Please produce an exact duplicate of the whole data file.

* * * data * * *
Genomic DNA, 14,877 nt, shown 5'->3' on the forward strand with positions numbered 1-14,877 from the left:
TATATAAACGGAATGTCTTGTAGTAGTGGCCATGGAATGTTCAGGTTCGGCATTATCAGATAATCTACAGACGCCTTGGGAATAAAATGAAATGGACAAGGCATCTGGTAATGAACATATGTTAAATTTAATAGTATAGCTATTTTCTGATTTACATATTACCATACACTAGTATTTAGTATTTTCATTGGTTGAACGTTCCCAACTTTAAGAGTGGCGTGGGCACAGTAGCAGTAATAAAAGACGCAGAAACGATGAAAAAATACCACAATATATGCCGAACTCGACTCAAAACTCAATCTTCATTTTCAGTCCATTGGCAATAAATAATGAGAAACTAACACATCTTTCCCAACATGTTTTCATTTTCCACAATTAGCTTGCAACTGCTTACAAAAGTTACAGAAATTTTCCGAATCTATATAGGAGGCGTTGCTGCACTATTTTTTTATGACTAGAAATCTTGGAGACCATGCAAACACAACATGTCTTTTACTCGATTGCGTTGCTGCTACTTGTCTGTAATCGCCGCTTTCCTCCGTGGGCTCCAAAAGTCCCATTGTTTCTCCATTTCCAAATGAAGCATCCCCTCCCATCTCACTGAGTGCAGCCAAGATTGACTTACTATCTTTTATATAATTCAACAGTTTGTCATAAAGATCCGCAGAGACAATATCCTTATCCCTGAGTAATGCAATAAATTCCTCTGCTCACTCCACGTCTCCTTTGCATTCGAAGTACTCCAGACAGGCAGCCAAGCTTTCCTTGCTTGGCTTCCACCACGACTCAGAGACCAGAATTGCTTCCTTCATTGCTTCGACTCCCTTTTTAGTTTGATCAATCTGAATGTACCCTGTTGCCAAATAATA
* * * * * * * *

Genomic DNA, 14,877 nt, shown 5'->3' on the forward strand with positions numbered 1-14,877 from the left:
TATATAAACGGAATGTCTTGTAGTAGTGGCCATGGAATGTTCAGGTTCGGCATTATCAGATAATCTACAGACGCCTTGGGAATAAAATGAAATGGACAAGGCATCTGGTAATGAACATATGTTAAATTTAATAGTATAGCTATTTTCTGATTTACATATTACCATACACTAGTATTTAGTATTTTCATTGGTTGAACGTTCCCAACTTTAAGAGTGGCGTGGGCACAGTAGCAGTAATAAAAGACGCAGAAACGATGAAAAAATACCACAATATATGCCGAACTCGACTCAAAACTCAATCTTCATTTTCAGTCCATTGGCAATAAATAATGAGAAACTAACACATCTTTCCCAACATGTTTTCATTTTCCACAATTAGCTTGCAACTGCTTACAAAAGTTACAGAAATTTTCCGAATCTATATAGGAGGCGTTGCTGCACTATTTTTTTATGACTAGAAATCTTGGAGACCATGCAAACACAACATGTCTTTTACTCGATTGCGTTGCTGCTACTTGTCTGTAATCGCCGCTTTCCTCCGTGGGCTCCAAAAGTCCCATTGTTTCTCCATTTCCAAATGAAGCATCCCCTCCCATCTCACTGAGTGCAGCCAAGATTGACTTACTATCTTTTATATAATTCAACAGTTTGTCATAAAGATCCGCAGAGACAATATCCTTATCCCTGAGTAATGCAATAAATTCCTCTGCTCACTCCACGTCTCCTTTGCATTCGAAGTACTCCAGACAGGCAGCCAAGCTTTCCTTGCTTGGCTTCCACCACGACTCAGAGACCAGAATTGCTTCCTTCATTGCTTCGACTCCCTTTTTAGTTTGATCAATCTGAATGTACCCTGTTGCCAAATAATA